Furthermore, Foucault is critical of the role that the social sciences and social scientifically trained “experts” have played in the process of “rationalization.” Foucault saw the rationality that came to prevail in modern society as an instrumental potential for extending our mastery over the physical and social worlds, a rationality of technique and calculation, of regulation and administration, in search of ever more effective forms of domination. Inasmuch as the human sciences have assisted mightily in forging and maintaining the bars of this “iron cage,” to use Max Weber’s phrase, they are a prime target for genealogical and dialectical critique.(McCarthy:1990).

Since the Enlightenment, a history and idea of reasonhas always surfaced, and that is why Foucault says, “I think that the central issue of philosophy and critical thought since the eighteenth century has always been, still is, and will, I hope, remain the question: What is this Reason that we use? What are its historical effects?” Of course, in our own day, we have to add: “What are its limits and what are its dangers? How can we exist as rational beings, fortunately committed to practicing a rationality that is unfortunately crisscrossed by intrinsic danger(McCarthy:1990) Foucault that the answer to this questions are in genealogical histories, which stress the local and contingent aspects of prevailing forms of rationality rather than their universality.

Each society, as Foucault puts it, “has its regime of truth,”‘ and genealogy is interested precisely in how we govern ourselves and others through its production. Focusing especially on the human sciences- the sciences of which “man” is the object -he examines the myriad ways in which power relations are both conditions and effects of the production of truth about human beings. In areas of inquiry ranging from psychiatry and medicine to penology and population studies, he uncovers the feedback relations that obtain between the power exercised over people to extract data from and about them (McCarthy: 1990).What separates this way from a universally oriented “analytic of truth” is an institutionalisation and rationalisation of knowledge such as psychiatry, criminology etc. thus Foucault basically points towards the knowledge-power nexus in the modern episteme.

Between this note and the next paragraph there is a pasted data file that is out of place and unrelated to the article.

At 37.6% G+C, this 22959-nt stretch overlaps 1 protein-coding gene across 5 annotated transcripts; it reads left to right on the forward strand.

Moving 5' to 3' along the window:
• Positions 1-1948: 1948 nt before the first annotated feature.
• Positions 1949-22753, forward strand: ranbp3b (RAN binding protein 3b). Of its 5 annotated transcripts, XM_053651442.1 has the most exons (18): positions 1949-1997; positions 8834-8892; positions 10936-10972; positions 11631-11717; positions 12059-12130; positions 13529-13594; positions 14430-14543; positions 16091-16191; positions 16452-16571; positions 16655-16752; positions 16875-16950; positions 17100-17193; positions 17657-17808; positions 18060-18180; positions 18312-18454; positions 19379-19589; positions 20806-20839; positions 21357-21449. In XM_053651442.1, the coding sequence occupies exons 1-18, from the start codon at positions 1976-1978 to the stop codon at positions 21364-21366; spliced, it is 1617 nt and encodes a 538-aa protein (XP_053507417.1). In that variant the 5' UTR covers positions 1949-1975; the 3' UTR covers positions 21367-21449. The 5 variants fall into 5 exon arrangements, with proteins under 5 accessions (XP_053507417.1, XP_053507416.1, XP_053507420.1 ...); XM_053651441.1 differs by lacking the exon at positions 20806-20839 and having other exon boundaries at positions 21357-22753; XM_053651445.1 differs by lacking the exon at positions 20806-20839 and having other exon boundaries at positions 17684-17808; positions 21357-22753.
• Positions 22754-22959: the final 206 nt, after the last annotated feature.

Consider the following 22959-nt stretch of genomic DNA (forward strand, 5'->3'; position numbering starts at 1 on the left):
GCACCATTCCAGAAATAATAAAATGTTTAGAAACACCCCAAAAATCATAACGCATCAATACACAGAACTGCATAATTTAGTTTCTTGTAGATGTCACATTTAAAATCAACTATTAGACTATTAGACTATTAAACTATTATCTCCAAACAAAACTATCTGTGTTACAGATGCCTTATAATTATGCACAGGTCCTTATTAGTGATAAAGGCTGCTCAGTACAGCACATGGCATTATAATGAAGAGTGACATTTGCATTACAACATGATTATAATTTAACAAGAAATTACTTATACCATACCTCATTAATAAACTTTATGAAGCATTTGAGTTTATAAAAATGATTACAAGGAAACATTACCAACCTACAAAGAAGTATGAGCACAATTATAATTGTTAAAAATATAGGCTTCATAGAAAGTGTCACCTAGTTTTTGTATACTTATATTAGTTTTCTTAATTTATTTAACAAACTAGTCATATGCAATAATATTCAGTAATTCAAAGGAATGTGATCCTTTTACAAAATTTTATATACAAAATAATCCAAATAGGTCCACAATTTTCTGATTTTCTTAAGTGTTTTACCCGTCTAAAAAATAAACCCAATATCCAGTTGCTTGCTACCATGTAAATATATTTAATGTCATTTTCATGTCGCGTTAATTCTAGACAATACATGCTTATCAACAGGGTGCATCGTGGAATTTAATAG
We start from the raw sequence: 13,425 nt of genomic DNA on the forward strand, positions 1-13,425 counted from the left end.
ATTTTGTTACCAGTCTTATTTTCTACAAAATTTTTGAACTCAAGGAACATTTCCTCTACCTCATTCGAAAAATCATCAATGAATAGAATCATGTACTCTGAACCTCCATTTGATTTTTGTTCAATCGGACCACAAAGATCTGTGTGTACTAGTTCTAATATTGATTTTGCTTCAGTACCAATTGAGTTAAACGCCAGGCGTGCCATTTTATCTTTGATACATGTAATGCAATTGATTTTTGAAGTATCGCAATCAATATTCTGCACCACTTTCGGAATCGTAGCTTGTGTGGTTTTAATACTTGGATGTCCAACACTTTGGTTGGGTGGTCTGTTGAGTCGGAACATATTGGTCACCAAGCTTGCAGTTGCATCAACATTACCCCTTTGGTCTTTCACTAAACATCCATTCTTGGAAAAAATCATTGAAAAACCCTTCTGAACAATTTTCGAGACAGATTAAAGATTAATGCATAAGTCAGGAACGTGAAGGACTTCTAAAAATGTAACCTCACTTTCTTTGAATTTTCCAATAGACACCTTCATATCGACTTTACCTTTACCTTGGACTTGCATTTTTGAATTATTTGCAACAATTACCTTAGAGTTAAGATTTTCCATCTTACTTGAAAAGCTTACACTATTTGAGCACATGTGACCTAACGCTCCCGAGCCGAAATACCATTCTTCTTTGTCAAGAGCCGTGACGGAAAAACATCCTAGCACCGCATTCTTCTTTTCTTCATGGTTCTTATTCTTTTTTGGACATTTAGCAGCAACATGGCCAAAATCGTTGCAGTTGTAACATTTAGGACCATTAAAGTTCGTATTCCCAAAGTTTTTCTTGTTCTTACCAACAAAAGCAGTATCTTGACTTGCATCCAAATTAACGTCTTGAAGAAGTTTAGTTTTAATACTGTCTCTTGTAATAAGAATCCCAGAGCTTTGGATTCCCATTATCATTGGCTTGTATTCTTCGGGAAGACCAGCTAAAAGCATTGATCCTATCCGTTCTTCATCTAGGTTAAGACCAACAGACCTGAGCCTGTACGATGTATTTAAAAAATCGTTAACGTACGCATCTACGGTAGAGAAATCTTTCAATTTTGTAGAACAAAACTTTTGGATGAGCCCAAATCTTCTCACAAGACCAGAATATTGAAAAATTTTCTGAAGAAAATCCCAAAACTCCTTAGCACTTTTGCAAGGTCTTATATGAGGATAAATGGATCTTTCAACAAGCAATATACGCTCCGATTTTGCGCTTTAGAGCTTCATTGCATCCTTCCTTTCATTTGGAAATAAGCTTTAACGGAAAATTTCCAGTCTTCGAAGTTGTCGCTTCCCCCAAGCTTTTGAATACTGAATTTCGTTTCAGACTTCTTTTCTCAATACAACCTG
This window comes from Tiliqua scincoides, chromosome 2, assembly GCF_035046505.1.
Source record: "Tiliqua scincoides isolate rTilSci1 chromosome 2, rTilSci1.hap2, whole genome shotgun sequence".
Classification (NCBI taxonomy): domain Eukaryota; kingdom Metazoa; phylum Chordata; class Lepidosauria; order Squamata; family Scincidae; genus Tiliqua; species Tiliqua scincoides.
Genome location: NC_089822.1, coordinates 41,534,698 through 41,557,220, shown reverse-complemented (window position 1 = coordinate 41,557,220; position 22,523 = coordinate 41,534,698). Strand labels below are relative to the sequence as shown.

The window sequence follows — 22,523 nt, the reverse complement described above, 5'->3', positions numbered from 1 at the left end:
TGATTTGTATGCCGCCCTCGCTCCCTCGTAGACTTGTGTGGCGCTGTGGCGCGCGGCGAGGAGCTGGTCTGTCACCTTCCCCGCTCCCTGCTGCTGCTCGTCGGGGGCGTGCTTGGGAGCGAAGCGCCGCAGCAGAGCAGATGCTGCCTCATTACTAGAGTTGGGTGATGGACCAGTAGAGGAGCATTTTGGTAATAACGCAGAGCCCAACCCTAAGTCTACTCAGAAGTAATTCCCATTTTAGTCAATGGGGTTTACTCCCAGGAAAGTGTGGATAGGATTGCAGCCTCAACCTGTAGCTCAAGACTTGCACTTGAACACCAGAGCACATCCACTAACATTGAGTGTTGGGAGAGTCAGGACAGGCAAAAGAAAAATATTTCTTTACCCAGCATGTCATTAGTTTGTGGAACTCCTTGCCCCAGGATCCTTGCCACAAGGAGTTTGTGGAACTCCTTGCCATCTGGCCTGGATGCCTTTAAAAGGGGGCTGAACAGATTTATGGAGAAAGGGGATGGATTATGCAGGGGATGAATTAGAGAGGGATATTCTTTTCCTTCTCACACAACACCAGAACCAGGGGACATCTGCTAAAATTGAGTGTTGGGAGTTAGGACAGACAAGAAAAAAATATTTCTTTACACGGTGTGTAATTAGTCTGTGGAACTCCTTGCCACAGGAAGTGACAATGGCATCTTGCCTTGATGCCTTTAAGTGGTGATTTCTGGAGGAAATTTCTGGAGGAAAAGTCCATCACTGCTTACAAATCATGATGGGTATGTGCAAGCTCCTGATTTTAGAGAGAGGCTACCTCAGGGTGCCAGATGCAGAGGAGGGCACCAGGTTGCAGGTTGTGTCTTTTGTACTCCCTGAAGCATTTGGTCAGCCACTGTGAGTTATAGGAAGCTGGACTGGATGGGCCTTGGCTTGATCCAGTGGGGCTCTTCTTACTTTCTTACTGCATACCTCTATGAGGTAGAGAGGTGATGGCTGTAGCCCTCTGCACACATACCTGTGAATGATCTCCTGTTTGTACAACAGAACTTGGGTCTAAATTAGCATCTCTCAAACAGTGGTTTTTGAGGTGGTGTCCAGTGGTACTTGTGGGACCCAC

Along with Foucault other thinkers who are equally or even more critical of the rational and progressive knowledge of Comte are as follows- Freud, Nietzsche, Canguilheim, Levi- Strauss etc.
Freud, we are living in a especially remarkable period. We find astonishment that progress has allied itself with barbarism. Nietzsche said, progress is merely a modern idea, that is to say a false idea (1998:326).Canguilheim says, It is however possible to reject evolutionism and the linear conception of progress without, hopefully, succumbing to the temptations of a retrograde naivety. We can that is, compare the history of different societies, or different states of the same society, I various ways and in accordance with several criteria. According to Levi-Strauss, so called primitive societies do not represent sates that have been transcended by the progress made by so-called civilized societies; they represent different solutions to analogous problems, and their value cannot be gauged by standards imported from outside (1998:324). Thus Levi Strauss has challenged the paradox of progressive ideology of civilized man, by pointing at the very moment when it was bringing destruction in the name of progress.
In conclusion it can be said that the linear and progressive classification of modern knowledge by Comte is being rightfully rejected by Foucault and also by other like Canguilheim, because society cannot be only understood in terms of quantification and rationalism does not always moves towards a higher stage of human conversation, instead it can be said in the words of Canguilheim that, the dark side of enlightenment rationalism was the 15 hour working day for childrens.

Bibliography
(1) Foucault, M (1966) The Order of Things: an archaeology of human sciences. London. Tavistock Publications.
(2) Gutting, G (1989) Michael Foucault’s Archaeology of Scientific Reason. Cambridge/New York. Cambridge University press.
Articles
(1) Canguilheim, H (1998) The Decline of the idea of progress’, Economy and Society (27, 2&3) pp 313-329.
(2) Ludden, L (1971) Towards a reassessment of Comte’s Methode Positive’, Philosophy of Science, vol. 38, NO. 1. pp 35-53.
(3) McCarthy, T (1990) The Critique of Impure Reason: Foucault and the Frankfurt School’, Political Theory, Vol. 18, No. 3. pp. 437-469
(4) Acton, H.B (1951) Comte’s Positivism and the Science of Society’, Philosophy, Vol. 26, No. 99. pp. 291-310.